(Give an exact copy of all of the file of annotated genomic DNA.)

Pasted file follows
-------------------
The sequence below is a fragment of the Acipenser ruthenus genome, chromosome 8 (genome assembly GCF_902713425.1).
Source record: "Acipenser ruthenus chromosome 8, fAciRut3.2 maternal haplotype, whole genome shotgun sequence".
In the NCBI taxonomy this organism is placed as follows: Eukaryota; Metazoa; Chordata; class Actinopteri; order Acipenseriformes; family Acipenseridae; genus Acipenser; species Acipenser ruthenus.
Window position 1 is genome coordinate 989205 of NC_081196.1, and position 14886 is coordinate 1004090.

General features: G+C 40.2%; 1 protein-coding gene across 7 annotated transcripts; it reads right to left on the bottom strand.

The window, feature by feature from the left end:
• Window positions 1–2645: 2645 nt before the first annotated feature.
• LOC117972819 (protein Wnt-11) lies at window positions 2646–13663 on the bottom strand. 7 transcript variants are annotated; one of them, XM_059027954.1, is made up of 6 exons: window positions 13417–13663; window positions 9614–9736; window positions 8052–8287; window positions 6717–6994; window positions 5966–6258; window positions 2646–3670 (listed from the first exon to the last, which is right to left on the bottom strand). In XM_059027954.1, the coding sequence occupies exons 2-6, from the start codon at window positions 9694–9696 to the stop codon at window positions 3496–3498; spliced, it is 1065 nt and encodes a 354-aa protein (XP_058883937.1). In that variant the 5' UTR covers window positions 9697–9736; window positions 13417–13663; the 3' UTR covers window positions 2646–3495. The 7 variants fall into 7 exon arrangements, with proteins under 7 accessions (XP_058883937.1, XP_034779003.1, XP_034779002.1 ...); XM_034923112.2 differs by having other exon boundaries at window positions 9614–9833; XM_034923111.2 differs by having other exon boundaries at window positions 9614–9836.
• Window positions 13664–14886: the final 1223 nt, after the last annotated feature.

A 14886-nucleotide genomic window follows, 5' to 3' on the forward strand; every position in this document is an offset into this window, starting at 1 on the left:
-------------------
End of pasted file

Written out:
The sequence below is a fragment of the Acipenser ruthenus genome, chromosome 8 (genome assembly GCF_902713425.1).
Source record: "Acipenser ruthenus chromosome 8, fAciRut3.2 maternal haplotype, whole genome shotgun sequence".
In the NCBI taxonomy this organism is placed as follows: Eukaryota; Metazoa; Chordata; class Actinopteri; order Acipenseriformes; family Acipenseridae; genus Acipenser; species Acipenser ruthenus.
Window position 1 is genome coordinate 989205 of NC_081196.1, and position 14886 is coordinate 1004090.

General features: G+C 40.2%; 1 protein-coding gene across 7 annotated transcripts; it reads right to left on the bottom strand.

The window, feature by feature from the left end:
• Window positions 1–2645: 2645 nt before the first annotated feature.
• LOC117972819 (protein Wnt-11) lies at window positions 2646–13663 on the bottom strand. 7 transcript variants are annotated; one of them, XM_059027954.1, is made up of 6 exons: window positions 13417–13663; window positions 9614–9736; window positions 8052–8287; window positions 6717–6994; window positions 5966–6258; window positions 2646–3670 (listed from the first exon to the last, which is right to left on the bottom strand). In XM_059027954.1, the coding sequence occupies exons 2-6, from the start codon at window positions 9694–9696 to the stop codon at window positions 3496–3498; spliced, it is 1065 nt and encodes a 354-aa protein (XP_058883937.1). In that variant the 5' UTR covers window positions 9697–9736; window positions 13417–13663; the 3' UTR covers window positions 2646–3495. The 7 variants fall into 7 exon arrangements, with proteins under 7 accessions (XP_058883937.1, XP_034779003.1, XP_034779002.1 ...); XM_034923112.2 differs by having other exon boundaries at window positions 9614–9833; XM_034923111.2 differs by having other exon boundaries at window positions 9614–9836.
• Window positions 13664–14886: the final 1223 nt, after the last annotated feature.

A 14886-nucleotide genomic window follows, 5' to 3' on the forward strand; every position in this document is an offset into this window, starting at 1 on the left: